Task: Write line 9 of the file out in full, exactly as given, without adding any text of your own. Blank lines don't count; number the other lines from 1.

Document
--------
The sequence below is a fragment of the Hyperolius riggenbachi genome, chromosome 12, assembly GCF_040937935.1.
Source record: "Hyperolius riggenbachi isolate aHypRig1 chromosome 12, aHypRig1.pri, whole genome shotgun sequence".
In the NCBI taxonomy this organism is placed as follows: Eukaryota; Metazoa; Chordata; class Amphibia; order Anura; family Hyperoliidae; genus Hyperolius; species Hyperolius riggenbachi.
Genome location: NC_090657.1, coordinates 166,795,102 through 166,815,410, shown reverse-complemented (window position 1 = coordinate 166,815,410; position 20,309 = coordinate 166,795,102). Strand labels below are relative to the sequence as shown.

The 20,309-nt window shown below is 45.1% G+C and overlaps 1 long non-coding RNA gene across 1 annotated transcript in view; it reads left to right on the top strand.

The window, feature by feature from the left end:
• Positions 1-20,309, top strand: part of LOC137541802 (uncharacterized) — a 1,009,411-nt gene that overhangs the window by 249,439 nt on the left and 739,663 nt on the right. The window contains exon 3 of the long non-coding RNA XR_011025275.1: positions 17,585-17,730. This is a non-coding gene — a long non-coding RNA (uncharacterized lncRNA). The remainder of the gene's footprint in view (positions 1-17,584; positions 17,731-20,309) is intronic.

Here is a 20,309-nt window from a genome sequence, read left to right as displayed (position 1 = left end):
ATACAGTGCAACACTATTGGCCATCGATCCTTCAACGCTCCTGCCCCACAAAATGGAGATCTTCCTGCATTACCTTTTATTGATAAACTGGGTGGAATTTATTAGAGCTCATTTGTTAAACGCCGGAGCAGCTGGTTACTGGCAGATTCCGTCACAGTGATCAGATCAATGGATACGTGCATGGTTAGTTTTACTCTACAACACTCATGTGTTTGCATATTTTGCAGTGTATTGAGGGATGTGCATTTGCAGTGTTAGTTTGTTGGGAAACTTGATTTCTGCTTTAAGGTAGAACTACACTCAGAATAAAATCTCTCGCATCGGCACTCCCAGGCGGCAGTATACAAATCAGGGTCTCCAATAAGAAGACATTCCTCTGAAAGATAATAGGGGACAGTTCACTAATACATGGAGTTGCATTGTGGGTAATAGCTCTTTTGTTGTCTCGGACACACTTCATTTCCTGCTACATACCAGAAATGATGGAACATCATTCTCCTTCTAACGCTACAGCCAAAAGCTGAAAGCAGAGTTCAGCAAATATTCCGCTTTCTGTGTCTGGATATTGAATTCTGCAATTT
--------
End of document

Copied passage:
ATACAGTGCAACACTATTGGCCATCGATCCTTCAACGCTCCTGCCCCACAAAATGGAGATCTTCCTGCATTACCTTTTATTGATAAACTGGGTGGAATTTATTAGAGCTCATTTGTTAAACGCCGGAGCAGCTGGTTACTGGCAGATTCCGTCACAGTGATCAGATCAATGGATACGTGCATGGTTAGTTTTACTCTACAACACTCATGTGTTTGCATATTTTGCAGTGTATTGAGGGATGTGCATTTGCAGTGTTAGTTTGTTGGGAAACTTGATTTCTGCTTTAAGGTAGAACTACACTCAGAATAAAATCTCTCGCATCGGCACTCCCAGGCGGCAGTATACAAATCAGGGTCTCCAATAAGAAGACATTCCTCTGAAAGATAATAGGGGACAGTTCACTAATACATGGAGTTGCATTGTGGGTAATAGCTCTTTTGTTGTCTCGGACACACTTCATTTCCTGCTACATACCAGAAATGATGGAACATCATTCTCCTTCTAACGCTACAGCCAAAAGCTGAAAGCAGAGTTCAGCAAATATTCCGCTTTCTGTGTCTGGATATTGAATTCTGCAATTT